“Firms should monitor this as part of their product governance processes and act where necessary.”

The FCA expects firms to have robust and effective product governance processes with the necessary resource and expertise to identify, analyse and respond to changes in the market that might affect the product value.

In their initial draft guidance issued 1st May, the FCA reminded firms where it expected them to act:

“Product value …. is an essential part of firms’ obligations when manufacturing products. Customers should expect value from the products they buy, and this is particularly important in the current period of economic uncertainty.

Many insurance providers are already considering how their products have been affected by coronavirus and taking action, for example where they have been experiencing difficulties in delivering benefits due under the insurance contract. We welcome these steps.”

At this point, I will reflect again on one very public example of a firm that, at least through its public actions and communications, would appear to have a very effective product governance process –  Admiral Insurance. It is the timing of Admiral’s actions that I believe may influence the FCA thought process. On 21st April, Admiral made a public announcement on their intended course of action. If we take the start of “lockdown 1.0” as the trigger point for their product governance processes, then that is around 4 weeks from realisation to response. The FCA allowed firms 6 months to respond – from 3rd June.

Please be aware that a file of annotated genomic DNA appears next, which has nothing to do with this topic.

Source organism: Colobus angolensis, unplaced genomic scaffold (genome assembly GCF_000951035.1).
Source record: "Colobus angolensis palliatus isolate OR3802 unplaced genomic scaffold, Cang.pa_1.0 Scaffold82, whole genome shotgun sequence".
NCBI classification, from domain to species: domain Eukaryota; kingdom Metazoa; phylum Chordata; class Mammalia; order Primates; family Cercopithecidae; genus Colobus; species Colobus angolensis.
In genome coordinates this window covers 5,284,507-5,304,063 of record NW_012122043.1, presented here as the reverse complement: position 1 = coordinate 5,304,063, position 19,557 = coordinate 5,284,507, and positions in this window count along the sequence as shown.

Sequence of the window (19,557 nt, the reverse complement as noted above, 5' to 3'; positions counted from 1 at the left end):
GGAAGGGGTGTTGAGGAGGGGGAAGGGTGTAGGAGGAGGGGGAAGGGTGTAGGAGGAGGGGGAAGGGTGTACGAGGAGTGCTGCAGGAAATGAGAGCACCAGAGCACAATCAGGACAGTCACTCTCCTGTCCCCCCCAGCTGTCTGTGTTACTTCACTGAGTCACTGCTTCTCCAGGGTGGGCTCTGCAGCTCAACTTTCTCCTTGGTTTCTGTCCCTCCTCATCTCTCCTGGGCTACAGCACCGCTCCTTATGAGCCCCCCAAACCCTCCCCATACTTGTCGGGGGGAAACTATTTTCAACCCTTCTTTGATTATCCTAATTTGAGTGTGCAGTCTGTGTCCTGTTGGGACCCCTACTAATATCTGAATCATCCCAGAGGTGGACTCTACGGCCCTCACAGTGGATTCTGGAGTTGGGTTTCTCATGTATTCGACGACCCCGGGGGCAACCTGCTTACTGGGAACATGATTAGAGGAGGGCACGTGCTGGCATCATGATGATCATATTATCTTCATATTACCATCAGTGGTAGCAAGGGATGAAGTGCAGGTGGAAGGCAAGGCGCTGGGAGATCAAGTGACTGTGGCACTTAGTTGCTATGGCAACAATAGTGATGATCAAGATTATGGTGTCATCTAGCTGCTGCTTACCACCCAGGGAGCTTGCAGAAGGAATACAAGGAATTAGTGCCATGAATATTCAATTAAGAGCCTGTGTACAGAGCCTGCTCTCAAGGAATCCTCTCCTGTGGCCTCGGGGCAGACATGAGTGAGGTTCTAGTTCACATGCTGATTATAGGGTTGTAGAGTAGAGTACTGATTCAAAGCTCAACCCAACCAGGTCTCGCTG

Conclusion

With the possibility that this review is the thin edge of a well sign-posted wedge, any firms which have not taken the FCA guidance with enough seriousness should now take steps to ensure that they complete as quickly as possible any review they have been undertaking. If, in retrospect, that review may look a little light on approach, now might be the time to go back and look at whether the terms of the review were wide and deep enough, including a look at the substance of the Product Governance arrangements and deliverables to ensure they are fit for purpose and the oversight provided by the Board or appropriate Board Committee is what it should be. The following questions should be asked:

  • Did the firm’s product governance processes work in substance, and if so was that before or after they were prompted to do so by the 1st May announcement?
  • Has oversight of Product Governance by the Board or Board Committees been appropriate?
  • Has the firm properly conducted a detailed review?
  • Has the firm made changes to either products and prices or the product governance procedures in light of the FCA Guidance?

If you would like to discuss any aspect of your product governance process, or know more about the specific questions being asked of firms by the FCA, please feel free to speak with myself or a member of the ICSR team.

Kenneth Underhill, Director

Kenneth Underhill

Director